We feel assured that the S. C. A. has done a good work in the past, but we believe that the work does not mean all to us that it should. We would oe of more service to all, we would ourselves get deeper into those things which are ours in Christ Jesus. Christ said “1, if I be lifted up, will draw all men unto me,” and as we lift Him up to our fellows, He draws them unto Himself. Our prayers for the future of the association is that it may lift up Christ. And as we separate, may the Lord watch between us while we are absent one from the other.German Circle.Der Deutsche Kreis.
Had the members of the German Circle been among the man's servants when he called them together to deliver unto them talents according to their abilities, they would un doubtedly have been classed with the one to whom five talents were given. To be convinced of the fact that the “German Circle” is composed of talented members, one has only to visit some of their meetings .and there would be no doubt in his mind as to the truth of this fact.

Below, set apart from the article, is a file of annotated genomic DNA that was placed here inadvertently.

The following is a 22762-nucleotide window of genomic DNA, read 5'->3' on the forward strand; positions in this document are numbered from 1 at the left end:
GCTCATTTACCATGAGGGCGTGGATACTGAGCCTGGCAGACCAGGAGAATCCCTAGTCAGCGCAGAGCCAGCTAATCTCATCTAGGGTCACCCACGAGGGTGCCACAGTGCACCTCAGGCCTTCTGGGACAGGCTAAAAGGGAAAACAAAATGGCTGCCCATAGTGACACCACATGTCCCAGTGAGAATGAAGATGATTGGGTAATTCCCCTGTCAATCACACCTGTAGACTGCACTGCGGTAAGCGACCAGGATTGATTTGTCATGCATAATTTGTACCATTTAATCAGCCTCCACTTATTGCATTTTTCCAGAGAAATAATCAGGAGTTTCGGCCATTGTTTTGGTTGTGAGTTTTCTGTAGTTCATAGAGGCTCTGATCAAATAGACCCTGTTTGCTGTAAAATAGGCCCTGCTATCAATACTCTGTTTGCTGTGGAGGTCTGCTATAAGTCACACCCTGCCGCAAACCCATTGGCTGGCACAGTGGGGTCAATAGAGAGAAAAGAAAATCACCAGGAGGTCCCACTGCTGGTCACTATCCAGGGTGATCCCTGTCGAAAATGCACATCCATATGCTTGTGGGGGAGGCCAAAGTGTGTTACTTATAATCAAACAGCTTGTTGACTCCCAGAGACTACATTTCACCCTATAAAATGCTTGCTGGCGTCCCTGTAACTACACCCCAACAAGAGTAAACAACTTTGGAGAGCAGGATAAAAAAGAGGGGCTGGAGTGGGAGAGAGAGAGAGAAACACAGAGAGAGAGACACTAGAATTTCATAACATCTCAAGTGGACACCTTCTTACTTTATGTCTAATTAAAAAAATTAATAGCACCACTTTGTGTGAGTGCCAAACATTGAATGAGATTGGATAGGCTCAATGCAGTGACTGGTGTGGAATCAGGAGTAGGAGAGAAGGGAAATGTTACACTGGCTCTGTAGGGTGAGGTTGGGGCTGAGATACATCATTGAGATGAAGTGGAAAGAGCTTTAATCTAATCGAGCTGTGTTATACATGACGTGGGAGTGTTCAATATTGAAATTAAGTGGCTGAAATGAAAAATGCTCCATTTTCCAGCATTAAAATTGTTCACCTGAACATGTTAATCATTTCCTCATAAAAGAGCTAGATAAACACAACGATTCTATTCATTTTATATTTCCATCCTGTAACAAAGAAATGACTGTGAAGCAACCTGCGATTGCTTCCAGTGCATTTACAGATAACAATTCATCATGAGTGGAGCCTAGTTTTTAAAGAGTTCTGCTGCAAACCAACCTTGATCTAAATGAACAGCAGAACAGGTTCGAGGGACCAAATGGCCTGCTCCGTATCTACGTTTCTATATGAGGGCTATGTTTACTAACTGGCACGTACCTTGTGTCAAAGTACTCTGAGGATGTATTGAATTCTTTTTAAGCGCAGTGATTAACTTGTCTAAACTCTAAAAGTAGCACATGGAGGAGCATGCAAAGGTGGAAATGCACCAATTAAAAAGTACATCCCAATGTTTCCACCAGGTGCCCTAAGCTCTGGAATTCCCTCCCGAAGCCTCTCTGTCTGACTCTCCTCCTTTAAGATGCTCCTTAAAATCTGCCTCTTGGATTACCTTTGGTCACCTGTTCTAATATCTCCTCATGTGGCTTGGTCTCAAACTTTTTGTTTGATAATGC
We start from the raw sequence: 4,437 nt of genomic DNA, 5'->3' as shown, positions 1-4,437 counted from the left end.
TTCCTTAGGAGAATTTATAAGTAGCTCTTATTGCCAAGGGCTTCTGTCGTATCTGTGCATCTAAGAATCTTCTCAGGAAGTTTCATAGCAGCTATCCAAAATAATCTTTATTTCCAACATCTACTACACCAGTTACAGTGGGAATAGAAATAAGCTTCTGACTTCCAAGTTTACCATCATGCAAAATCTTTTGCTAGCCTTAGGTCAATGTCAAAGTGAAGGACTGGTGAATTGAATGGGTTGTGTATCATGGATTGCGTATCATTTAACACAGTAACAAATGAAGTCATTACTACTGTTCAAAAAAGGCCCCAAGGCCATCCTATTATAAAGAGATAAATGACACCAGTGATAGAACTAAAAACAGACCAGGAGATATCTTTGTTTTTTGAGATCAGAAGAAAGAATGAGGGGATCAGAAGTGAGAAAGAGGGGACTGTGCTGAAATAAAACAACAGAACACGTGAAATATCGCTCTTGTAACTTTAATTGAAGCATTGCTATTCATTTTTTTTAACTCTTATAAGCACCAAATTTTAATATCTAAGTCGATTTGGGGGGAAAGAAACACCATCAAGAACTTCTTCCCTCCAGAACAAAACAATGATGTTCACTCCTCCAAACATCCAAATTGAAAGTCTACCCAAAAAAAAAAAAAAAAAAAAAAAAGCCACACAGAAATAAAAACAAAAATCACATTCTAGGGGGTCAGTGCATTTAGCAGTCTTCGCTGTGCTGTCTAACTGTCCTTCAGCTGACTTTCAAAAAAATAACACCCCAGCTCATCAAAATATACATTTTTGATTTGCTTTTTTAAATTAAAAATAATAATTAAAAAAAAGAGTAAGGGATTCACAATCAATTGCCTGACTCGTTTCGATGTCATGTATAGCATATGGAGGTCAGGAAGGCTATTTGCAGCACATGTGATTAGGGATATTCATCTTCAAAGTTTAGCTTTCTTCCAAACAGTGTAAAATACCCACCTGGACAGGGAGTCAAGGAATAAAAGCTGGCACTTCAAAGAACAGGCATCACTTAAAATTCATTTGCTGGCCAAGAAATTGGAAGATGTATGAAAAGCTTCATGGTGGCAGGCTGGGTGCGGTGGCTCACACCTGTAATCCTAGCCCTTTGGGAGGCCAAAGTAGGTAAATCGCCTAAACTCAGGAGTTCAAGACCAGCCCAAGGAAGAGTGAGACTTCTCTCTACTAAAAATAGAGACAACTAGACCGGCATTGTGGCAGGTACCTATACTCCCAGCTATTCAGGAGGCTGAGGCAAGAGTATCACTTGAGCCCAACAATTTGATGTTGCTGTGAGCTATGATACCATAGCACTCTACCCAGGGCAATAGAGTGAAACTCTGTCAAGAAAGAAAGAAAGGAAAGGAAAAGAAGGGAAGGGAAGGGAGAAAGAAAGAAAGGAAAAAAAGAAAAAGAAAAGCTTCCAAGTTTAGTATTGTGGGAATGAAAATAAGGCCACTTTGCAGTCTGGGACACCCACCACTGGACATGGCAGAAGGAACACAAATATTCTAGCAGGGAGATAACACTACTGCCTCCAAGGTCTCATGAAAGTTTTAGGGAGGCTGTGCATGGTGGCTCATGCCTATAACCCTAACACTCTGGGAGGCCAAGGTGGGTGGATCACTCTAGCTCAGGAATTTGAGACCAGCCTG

The meetings which are held every two weeks are looked forward to with great pleasure by the members for they know there will be in store for them a literary treat. The programs for the past year have been of a special nature. German poets, composers and history have been studied, also some of the interesting places in Germany and legends in connection with the same.
Originality has always been one of the characteristics of this club. Its members are on the alert for something which will add to the interest of the club. The desire to administer to the tired intellect a soothing melody, has led them to institute “Die Gesangpause.” The members gather round the piano and “sing dull care away.”
For some years past it has been customary to give a German Play, and this year was no exception to the custom. The success of the German play was due to Mr. Dressden’s careful and efficient drilling.
The annual banquet was held in the afternoon of May it, and on the same day the usual declamatory contest took place.
A bright future is in store for the “Deutsche Kreis"—energy and school and society spirit such as theirs always bring a good reward
C. W. Johnson Richard Bi nge Jennie Baii.ey Grace Heward Nina Wai.i.e.n D. K. Ali.en